"I grew up in Calgary and I got used to seeing the fronts of the Rocky Mountains along the western horizon, beckoning me." That's how I began my last story, but then I proceeded to go on about the prairies. This time I want to talk about the mountains. The mountains have always held a deep fascination for me and I am preparing for a hiking trip-of -a-lifetime that will take me across the Canadian Rocky Mountains, from east to west. Over the next year or so I will share the preparations, obstacles, technologies utilized and the story of my journey.
Childhood DreamsMy father did something when I was five years old that changed the lives of everyone in my family. He moved us from England to Canada and took a job in the oil business. I have heard Calgary called a "prairie town" many times, but to me that isn't what makes Calgary the city that it is. It is the close proximity to the Rocky Mountains from which it derives its fame. Being immigrants in a new land, both my parents were interested in exploring their new surroundings and the mountains were both close-by and novel.
We made trips to nearby Banff and Canmore. Waterton Lakes National Park soon became one of our favorites. I remember enjoying the many day hikes that we embarked on, but I would find the low-level hikes to be a bit disappointing. The hoodoos near Canmore, the "paint pots" in Kootenay National Park, Crandall Lake in Waterton and the inevitable Johnston Canyon in Banff were all enjoyable walks, but I did find them to be a bit of a yawn... It wasn't until we took a family trip to Banff and beautiful Moraine Lake that I "got it".
I can remember exactly when it was that I fell in love with the mountains. That day we did a popular hike called "Larch Valley" which took us up into the subalpine and alpine zones above the forested valley. The unusual alpine larches were just some of the unfamiliar living things which inhabited this alien landscape. The sounds of marmots whistling form the scree slopes and the pikas scurrying about collecting vegetation, the sight of open meadows with rivulets of water, small tarns among the limestone boulders reflecting the blue sky and the sight of hanging glaciers across the valley all contributed to my growing sense of euphoria at every turn. I could see the switchback trail climbing to a high alpine pass (Sentinel Pass) and I wanted to push on, but my parents (perhaps wisely) said that it was getting late in the day and that it was further than it looked. I remember that feeling of disappointment, but when I became a young man I was able to go further - across those passes and into the high windswept places of my imagination.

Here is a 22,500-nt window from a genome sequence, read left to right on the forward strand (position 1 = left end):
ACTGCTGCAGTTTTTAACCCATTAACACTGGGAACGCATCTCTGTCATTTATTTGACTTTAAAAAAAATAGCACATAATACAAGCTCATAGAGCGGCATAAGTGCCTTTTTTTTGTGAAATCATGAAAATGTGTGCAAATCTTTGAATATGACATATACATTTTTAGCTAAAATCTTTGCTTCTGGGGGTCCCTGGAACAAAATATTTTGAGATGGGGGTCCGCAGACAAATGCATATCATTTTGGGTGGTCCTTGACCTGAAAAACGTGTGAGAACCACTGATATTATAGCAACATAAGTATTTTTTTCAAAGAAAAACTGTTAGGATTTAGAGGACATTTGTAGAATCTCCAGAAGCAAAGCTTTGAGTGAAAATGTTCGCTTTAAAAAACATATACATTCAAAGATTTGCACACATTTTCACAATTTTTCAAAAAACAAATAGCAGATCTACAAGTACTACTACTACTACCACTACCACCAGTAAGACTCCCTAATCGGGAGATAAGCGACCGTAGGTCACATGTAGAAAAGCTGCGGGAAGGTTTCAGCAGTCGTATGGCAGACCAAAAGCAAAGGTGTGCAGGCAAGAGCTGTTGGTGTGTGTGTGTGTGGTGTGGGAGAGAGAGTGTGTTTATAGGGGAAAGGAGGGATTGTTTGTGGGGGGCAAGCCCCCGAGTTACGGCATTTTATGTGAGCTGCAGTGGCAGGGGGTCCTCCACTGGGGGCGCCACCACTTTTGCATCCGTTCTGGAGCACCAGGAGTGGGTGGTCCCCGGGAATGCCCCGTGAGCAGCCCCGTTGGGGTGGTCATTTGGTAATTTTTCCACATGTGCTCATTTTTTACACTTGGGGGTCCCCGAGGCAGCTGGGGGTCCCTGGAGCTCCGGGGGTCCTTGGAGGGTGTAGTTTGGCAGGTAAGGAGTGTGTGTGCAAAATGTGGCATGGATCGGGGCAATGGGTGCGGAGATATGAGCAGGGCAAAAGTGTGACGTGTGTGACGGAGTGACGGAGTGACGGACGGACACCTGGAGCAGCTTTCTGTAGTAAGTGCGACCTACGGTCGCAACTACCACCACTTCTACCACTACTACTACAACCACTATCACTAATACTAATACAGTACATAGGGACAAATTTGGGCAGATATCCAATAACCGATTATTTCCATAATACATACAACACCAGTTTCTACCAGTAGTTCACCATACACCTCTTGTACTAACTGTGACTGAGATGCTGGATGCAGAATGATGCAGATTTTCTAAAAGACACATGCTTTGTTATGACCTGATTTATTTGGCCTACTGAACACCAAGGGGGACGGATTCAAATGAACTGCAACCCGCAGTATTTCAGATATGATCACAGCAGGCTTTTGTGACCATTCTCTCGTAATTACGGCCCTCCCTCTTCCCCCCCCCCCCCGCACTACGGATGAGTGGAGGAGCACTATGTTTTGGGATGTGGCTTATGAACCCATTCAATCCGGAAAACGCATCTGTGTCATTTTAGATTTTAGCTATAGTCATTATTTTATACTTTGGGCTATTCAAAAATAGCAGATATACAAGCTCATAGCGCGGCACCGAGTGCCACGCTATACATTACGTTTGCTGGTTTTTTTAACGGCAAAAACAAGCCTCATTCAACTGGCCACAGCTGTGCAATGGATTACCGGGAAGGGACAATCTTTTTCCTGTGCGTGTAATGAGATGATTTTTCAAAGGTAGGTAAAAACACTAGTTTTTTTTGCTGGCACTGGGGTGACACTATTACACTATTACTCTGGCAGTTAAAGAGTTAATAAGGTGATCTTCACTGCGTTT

My childhood dreams of the savannah of Africa, the rainforests of South America, the Gobi desert and sailing the oceans were replaced by a new, more plausible dream - one of the Rocky Mountains. This was a dream I could see every day. Whether I was driving, going to school or building high rises in Calgary's downtown core, I could look to the west and see those limestone peaks. I got to know all of their names and where they were situated. I spent hours perusing topographic maps and reading guides. I did as much hiking as I could afford , but it never seemed enough. When I met my wife, we spent much of our free time exploring the Rockies (mostly in nearby Kananaskis Country). We have enjoyed the beautiful locations and many adventures that have happened along the way. This summer we will return to both the Kananaskis and Waterton regions. For me, it will be part of my preparations for a bigger adventure next summer.
I am definitely closer to the end of my hiking career than the beginning, so I have resolved to make this one last journey. The plan is to complete a hike from the eastern front of our Canadian Rocky Mountains, through the Front Ranges of Alberta and across the Great Divide. Then I will cross the magnificent Main Ranges of British Columbia. The finish will include a traverse of one of the less traveled Western Ranges and in to the Rocky Mountain Trench, ending at the banks of the Columbia River. I have the route planned, after many winter nights pouring over maps and playing with Google Earth. I won't go into the details, but it comprises the absolute minimum of front-country road bashes and contains several classic hikes. Somebody mentioned that there is a bike path that I could take across the Rockies, but that doesn't interest me in the least. It isn't about me or saying I made the journey. it is about the journey itself and the places I hope to see. It is about the mountains.